In terminology, dynamis, as compared to “energia”, refers to []

In c.570BC, Heraclitus, in his Physics, only fragments of which extant, introduced the term “energy” as en-ergon; the following are summaries of this:

"En-ergon, is the father of every ‘thing’, king of all things and, out of it, all forms of contrast originate. Since ‘en-ergon’ is common to everything, it is vital for life itself.”
Heraclitus (c.570BC), Physics; fragment paraphrase by Gerrit Feekes (1986) in his The Hierarchy of Energy Systems (pg. 1) [2]

“The term energia was first used by Heraclitus to connote fire as the primary source of action. Heraclitus, in his Physics, considered ‘energon the father of everything and the originator of all life on Gaia.”
Paris Arnopoulos (1993), Sociophysics (pg. 21) [3]

In c.350BC, Aristotle, in his Physics, Metaphysics, Nicomachean Ethics, and De Anima, building on Heraclitus, and the other physicists, such as Empedocles and Democritus, employed a pair of connected principles he called energia, meaning a “mode of being”, and dynamis, meaning “potentiality”. [4]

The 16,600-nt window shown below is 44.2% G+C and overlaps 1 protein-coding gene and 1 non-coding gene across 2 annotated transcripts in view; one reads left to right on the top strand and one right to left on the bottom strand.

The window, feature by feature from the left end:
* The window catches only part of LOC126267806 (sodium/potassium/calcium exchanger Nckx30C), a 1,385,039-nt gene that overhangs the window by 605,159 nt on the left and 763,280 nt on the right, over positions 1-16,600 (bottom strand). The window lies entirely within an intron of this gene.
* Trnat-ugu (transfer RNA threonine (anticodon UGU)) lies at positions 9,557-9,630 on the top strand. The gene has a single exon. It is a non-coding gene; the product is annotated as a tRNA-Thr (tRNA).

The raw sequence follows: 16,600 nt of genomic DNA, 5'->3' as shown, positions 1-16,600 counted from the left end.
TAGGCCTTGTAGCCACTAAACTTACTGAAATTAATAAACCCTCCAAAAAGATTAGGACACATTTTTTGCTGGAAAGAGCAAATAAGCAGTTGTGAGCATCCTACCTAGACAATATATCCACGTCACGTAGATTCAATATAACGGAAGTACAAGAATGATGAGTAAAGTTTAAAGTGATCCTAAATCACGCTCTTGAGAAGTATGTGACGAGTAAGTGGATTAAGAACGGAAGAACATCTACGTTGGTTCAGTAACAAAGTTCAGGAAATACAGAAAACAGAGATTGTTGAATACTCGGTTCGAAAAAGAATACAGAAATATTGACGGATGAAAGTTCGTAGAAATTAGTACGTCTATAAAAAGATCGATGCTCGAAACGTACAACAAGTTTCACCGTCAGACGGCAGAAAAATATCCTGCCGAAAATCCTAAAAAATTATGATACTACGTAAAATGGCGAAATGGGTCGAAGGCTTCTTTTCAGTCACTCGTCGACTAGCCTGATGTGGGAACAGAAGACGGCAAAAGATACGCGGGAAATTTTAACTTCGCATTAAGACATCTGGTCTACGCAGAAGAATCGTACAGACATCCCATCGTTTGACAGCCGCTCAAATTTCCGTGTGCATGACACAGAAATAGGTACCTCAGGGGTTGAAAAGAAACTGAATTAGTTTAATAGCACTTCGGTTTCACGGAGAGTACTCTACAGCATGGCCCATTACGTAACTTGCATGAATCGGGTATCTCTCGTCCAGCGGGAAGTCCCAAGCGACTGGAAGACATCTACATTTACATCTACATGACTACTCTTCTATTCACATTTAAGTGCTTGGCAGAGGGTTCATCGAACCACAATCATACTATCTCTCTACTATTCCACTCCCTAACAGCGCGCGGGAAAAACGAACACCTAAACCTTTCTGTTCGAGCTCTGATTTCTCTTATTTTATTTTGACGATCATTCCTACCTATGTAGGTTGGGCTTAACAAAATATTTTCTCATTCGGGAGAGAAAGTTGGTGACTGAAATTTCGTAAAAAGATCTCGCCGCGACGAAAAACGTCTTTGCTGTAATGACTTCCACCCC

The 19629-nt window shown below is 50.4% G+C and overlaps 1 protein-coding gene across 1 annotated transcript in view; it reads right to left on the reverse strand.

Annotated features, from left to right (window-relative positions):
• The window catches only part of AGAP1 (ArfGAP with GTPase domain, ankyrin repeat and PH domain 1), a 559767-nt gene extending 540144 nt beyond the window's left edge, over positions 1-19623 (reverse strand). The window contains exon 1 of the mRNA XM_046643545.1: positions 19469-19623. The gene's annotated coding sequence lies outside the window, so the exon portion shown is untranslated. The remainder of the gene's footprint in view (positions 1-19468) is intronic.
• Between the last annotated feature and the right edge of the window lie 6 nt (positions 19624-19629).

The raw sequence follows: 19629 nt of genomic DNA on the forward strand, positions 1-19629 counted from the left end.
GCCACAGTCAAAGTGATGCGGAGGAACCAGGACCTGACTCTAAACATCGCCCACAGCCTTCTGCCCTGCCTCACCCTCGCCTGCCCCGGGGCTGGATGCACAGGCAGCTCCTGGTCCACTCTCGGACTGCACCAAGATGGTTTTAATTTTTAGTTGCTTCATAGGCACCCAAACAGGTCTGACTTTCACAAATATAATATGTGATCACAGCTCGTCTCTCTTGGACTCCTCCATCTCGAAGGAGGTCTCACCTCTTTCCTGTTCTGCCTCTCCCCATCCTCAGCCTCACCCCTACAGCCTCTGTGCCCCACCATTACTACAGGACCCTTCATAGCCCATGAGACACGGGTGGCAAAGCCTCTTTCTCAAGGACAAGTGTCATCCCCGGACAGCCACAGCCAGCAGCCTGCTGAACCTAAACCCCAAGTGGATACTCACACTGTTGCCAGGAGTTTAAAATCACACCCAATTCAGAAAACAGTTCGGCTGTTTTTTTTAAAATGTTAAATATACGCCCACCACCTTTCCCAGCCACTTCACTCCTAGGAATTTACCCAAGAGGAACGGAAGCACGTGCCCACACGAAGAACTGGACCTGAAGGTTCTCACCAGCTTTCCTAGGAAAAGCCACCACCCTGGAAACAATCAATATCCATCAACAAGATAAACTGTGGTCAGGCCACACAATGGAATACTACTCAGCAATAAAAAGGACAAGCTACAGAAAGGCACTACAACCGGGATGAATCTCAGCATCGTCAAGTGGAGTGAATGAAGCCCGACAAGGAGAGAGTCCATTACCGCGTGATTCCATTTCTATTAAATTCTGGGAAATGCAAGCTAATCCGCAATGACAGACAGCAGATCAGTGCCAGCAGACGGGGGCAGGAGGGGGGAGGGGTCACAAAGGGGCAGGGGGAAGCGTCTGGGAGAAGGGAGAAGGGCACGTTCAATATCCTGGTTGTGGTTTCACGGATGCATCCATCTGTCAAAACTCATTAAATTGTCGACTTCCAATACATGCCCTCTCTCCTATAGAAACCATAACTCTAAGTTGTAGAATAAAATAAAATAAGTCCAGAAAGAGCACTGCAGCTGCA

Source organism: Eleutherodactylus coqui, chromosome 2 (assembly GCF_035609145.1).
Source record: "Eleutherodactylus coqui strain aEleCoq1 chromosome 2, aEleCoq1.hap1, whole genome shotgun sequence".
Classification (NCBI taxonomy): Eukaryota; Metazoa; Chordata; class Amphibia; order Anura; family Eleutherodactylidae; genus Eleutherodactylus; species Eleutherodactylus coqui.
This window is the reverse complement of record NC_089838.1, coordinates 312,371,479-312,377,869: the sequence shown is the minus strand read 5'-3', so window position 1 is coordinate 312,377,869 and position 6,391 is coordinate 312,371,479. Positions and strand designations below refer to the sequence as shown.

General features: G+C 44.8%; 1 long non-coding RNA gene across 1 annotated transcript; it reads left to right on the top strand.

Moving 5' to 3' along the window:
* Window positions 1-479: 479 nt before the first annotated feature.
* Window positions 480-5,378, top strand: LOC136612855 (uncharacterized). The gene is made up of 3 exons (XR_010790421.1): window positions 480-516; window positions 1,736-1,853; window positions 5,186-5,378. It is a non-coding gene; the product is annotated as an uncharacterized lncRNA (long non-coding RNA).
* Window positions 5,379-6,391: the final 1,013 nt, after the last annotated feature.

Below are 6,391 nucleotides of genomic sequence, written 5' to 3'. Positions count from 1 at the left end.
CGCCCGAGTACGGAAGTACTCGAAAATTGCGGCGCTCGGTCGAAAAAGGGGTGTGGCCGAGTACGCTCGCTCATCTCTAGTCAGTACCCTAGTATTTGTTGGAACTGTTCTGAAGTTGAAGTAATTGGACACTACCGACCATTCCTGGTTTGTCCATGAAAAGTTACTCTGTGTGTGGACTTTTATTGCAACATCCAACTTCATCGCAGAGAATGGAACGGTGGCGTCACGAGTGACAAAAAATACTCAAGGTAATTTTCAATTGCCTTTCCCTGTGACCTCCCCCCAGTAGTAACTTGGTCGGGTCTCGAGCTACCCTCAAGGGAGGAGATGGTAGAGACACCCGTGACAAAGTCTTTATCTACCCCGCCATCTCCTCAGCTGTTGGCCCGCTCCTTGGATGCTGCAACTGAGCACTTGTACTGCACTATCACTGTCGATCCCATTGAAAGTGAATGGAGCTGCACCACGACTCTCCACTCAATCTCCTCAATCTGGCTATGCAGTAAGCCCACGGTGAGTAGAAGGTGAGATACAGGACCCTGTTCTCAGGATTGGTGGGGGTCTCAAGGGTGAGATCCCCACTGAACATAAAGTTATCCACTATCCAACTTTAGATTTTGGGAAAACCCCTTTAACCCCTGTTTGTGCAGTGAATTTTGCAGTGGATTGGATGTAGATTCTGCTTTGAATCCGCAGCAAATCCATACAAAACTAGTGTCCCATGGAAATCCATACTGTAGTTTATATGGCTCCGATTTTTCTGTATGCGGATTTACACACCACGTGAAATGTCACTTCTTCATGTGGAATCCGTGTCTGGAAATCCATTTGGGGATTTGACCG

In 1689, Gottfried Leibniz, in his Dynamica, building on the earlier work of Galileo (1632), introduced the term “dynamics”.

The following are related quotes:

“Semen is potentially these sorts of things, either according to its own bulk or it has a certain dynamis in itself.”
Aristotle (c.350BC), Publications (726b17-19) [1]

1. Katayama, Errol G. (1999). Aristotle on Artifacts: a Metaphysical Puzzle (pg. 88). SUNY.
2. (a) Feekes, Gerrit B. (1986). The Hierarchy of Energy Systems: from Atom to Society (pg. 1). Pergamon Press.
(b) Lancaster, Justin. (1989). “The Theory of Radially Evolving Energy” (abs), Int. J. General Systems, 16: 43-73.
3. Arnopoulos, Paris. (1993). Sociophysics: Cosmos and Chaos in Nature and Culture (pg. 21). Nova Publishers, 2005.
4. (a) Anon. (c.2019). “Actuality vs Potentiality in Aristotle” (Ѻ), The-Philosophy.com.
(b) Potentiality and actuality – Wikipedia.

External links
Dunamis (Dynamis) (disambiguation) – Wikipedia.

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